The issue before us today is the one of relationship and boundaries. You have been looking at the beatitudes so I am told which also have a lot to do with relationship also.
I have recently been teaching in my Church on the human being, the image of God, the fall, and the flood. In the course of these lessons, I was struck firstly at how carefully constructed the passages were, and how they, in their construction, so carefully show how God is concerned with relationships, and their boundaries.
Today I don't want to try and convince you of anything, however there are things I will have to ask you trust me on. I won't have time to go into detailed explanations of them, but I will be available later if you want to ask me about them.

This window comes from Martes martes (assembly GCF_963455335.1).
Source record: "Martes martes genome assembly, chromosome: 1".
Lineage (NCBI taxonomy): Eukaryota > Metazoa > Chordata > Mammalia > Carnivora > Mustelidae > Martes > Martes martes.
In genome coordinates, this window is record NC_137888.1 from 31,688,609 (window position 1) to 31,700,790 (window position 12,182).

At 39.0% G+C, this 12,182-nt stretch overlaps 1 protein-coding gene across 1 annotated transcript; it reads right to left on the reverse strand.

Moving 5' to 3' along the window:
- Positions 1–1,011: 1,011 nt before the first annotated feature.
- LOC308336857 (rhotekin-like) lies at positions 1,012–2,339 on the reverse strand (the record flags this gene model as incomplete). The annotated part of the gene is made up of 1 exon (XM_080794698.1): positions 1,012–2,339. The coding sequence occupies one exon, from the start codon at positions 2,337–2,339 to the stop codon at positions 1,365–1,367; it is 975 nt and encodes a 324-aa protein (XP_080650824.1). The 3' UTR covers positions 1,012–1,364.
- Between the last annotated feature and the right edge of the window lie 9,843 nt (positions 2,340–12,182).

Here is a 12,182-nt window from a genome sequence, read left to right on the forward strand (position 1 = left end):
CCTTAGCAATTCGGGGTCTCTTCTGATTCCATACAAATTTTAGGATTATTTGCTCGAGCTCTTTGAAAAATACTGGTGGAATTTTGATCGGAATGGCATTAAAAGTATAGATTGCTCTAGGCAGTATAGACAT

There are four parts to the lesson today, firstly the beginning, secondly the fall, thirdly Cain, and last, the Nephilim.
Firstly the beginning. Turn with me to Gen 1:26. I will be reading from the NRSV, verses 26 and 27.
26 Then God said, "Let us make humankind in our image, according to our
likeness; and let them have dominion over the fish of the sea, and over the
birds of the air, and over the cattle, and over all the wild animals of the
earth, and over every creeping thing that creeps upon the earth."
27 So God created humankind in his image,
in the image of God he created them;
male and female he created them.